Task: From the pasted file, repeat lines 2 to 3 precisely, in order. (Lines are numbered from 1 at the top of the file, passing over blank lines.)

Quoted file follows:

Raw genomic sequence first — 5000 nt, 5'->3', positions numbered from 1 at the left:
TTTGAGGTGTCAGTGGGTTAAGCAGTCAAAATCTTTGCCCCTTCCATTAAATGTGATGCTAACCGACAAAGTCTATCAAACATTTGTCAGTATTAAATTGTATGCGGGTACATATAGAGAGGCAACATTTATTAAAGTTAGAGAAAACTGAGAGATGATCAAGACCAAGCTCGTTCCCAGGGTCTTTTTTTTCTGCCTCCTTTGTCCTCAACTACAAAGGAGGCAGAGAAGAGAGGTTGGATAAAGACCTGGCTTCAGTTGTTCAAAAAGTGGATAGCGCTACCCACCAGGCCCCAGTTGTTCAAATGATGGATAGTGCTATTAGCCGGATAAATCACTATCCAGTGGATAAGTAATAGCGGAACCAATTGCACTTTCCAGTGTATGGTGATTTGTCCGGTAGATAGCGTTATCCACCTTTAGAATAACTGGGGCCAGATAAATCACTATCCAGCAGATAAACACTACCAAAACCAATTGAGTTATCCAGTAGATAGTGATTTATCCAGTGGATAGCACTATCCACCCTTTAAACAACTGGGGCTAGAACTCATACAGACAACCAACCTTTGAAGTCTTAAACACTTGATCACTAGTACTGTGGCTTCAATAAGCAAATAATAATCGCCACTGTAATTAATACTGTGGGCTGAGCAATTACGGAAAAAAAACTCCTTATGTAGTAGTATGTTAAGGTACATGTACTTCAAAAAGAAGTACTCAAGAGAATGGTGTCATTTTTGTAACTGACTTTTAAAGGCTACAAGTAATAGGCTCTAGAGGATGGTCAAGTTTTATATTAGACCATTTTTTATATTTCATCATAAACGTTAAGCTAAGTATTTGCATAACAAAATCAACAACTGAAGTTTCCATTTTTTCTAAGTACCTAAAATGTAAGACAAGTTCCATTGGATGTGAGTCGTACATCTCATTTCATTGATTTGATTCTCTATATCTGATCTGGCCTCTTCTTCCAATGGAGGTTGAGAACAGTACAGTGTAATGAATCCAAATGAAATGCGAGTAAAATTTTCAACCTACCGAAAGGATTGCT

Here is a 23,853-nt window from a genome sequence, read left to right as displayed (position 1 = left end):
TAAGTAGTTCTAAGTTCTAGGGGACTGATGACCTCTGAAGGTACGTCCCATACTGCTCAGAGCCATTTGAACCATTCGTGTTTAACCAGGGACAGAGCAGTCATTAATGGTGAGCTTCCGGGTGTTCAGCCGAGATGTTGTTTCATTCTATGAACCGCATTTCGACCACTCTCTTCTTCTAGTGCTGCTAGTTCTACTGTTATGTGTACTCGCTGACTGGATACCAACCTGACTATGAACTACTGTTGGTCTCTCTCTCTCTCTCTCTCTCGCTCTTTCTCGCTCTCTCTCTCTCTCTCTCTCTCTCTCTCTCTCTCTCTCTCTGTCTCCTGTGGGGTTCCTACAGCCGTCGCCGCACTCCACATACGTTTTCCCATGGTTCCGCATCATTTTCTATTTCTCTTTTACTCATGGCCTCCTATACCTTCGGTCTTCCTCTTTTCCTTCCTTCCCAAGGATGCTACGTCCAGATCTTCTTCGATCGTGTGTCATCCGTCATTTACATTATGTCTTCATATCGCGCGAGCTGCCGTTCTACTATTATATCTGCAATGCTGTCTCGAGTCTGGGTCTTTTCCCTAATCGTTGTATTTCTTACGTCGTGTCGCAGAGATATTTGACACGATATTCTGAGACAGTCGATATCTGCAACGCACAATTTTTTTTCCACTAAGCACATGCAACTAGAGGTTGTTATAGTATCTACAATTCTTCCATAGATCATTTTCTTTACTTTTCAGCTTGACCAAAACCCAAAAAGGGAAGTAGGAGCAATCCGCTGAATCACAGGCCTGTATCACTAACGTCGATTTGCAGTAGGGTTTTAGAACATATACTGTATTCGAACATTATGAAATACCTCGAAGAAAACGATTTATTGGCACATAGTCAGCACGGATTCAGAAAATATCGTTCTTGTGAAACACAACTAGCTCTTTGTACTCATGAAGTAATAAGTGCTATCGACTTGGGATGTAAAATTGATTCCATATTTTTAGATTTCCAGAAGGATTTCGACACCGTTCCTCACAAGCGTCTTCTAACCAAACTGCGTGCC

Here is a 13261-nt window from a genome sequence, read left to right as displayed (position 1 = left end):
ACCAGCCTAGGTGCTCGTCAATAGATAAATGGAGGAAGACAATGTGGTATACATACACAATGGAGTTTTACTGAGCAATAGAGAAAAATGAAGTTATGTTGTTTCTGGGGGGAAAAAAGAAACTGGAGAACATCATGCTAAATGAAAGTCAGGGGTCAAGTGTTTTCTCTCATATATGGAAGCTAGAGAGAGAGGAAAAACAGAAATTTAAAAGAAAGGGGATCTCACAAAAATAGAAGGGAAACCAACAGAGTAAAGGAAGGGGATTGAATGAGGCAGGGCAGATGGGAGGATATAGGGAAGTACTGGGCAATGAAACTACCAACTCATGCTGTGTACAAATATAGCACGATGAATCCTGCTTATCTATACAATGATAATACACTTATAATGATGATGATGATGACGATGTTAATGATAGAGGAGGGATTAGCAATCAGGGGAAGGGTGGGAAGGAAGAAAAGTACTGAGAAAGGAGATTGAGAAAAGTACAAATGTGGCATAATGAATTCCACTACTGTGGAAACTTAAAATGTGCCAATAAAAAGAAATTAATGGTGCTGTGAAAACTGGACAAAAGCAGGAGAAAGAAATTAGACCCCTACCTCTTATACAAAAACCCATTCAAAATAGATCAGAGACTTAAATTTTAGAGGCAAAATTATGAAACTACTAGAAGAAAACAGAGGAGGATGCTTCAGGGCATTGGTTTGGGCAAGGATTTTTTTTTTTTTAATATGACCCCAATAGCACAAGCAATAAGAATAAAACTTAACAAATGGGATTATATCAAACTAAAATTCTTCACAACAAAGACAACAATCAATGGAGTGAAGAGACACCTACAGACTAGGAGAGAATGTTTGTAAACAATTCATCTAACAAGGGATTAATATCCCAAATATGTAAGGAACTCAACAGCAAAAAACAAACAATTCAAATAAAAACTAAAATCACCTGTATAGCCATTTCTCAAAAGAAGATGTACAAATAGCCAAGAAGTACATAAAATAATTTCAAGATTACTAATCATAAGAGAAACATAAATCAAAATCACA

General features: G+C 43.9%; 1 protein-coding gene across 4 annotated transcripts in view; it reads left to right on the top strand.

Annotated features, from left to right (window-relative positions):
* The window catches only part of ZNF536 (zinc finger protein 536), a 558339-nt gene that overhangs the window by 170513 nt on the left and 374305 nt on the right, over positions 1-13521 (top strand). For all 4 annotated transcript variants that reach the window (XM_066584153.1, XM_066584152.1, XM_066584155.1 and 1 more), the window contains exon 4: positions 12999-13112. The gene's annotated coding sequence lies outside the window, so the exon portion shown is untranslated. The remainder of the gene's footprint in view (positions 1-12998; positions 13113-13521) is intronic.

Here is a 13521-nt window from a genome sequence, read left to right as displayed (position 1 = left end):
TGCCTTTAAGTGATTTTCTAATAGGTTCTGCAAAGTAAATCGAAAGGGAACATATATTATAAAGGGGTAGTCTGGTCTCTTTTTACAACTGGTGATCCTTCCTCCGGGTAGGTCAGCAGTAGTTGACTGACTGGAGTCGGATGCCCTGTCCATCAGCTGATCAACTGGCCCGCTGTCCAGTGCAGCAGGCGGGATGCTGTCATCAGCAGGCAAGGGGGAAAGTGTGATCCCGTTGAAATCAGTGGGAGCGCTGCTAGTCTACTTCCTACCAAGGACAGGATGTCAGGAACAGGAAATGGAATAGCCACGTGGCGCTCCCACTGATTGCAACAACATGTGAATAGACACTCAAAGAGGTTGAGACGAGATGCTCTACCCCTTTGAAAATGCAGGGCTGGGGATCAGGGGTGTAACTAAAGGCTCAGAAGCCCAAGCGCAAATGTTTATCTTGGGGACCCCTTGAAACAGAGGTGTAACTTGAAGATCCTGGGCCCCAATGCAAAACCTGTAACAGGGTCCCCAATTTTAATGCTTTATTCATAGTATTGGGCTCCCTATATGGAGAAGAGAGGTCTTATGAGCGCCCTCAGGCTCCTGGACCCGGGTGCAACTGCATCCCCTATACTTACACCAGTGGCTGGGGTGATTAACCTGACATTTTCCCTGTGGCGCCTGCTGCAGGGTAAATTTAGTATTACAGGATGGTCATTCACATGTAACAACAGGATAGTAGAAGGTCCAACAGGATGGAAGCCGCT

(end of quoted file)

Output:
TTTGAGGTGTCAGTGGGTTAAGCAGTCAAAATCTTTGCCCCTTCCATTAAATGTGATGCTAACCGACAAAGTCTATCAAACATTTGTCAGTATTAAATTGTATGCGGGTACATATAGAGAGGCAACATTTATTAAAGTTAGAGAAAACTGAGAGATGATCAAGACCAAGCTCGTTCCCAGGGTCTTTTTTTTCTGCCTCCTTTGTCCTCAACTACAAAGGAGGCAGAGAAGAGAGGTTGGATAAAGACCTGGCTTCAGTTGTTCAAAAAGTGGATAGCGCTACCCACCAGGCCCCAGTTGTTCAAATGATGGATAGTGCTATTAGCCGGATAAATCACTATCCAGTGGATAAGTAATAGCGGAACCAATTGCACTTTCCAGTGTATGGTGATTTGTCCGGTAGATAGCGTTATCCACCTTTAGAATAACTGGGGCCAGATAAATCACTATCCAGCAGATAAACACTACCAAAACCAATTGAGTTATCCAGTAGATAGTGATTTATCCAGTGGATAGCACTATCCACCCTTTAAACAACTGGGGCTAGAACTCATACAGACAACCAACCTTTGAAGTCTTAAACACTTGATCACTAGTACTGTGGCTTCAATAAGCAAATAATAATCGCCACTGTAATTAATACTGTGGGCTGAGCAATTACGGAAAAAAAACTCCTTATGTAGTAGTATGTTAAGGTACATGTACTTCAAAAAGAAGTACTCAAGAGAATGGTGTCATTTTTGTAACTGACTTTTAAAGGCTACAAGTAATAGGCTCTAGAGGATGGTCAAGTTTTATATTAGACCATTTTTTATATTTCATCATAAACGTTAAGCTAAGTATTTGCATAACAAAATCAACAACTGAAGTTTCCATTTTTTCTAAGTACCTAAAATGTAAGACAAGTTCCATTGGATGTGAGTCGTACATCTCATTTCATTGATTTGATTCTCTATATCTGATCTGGCCTCTTCTTCCAATGGAGGTTGAGAACAGTACAGTGTAATGAATCCAAATGAAATGCGAGTAAAATTTTCAACCTACCGAAAGGATTGCT

Here is a 23,853-nt window from a genome sequence, read left to right as displayed (position 1 = left end):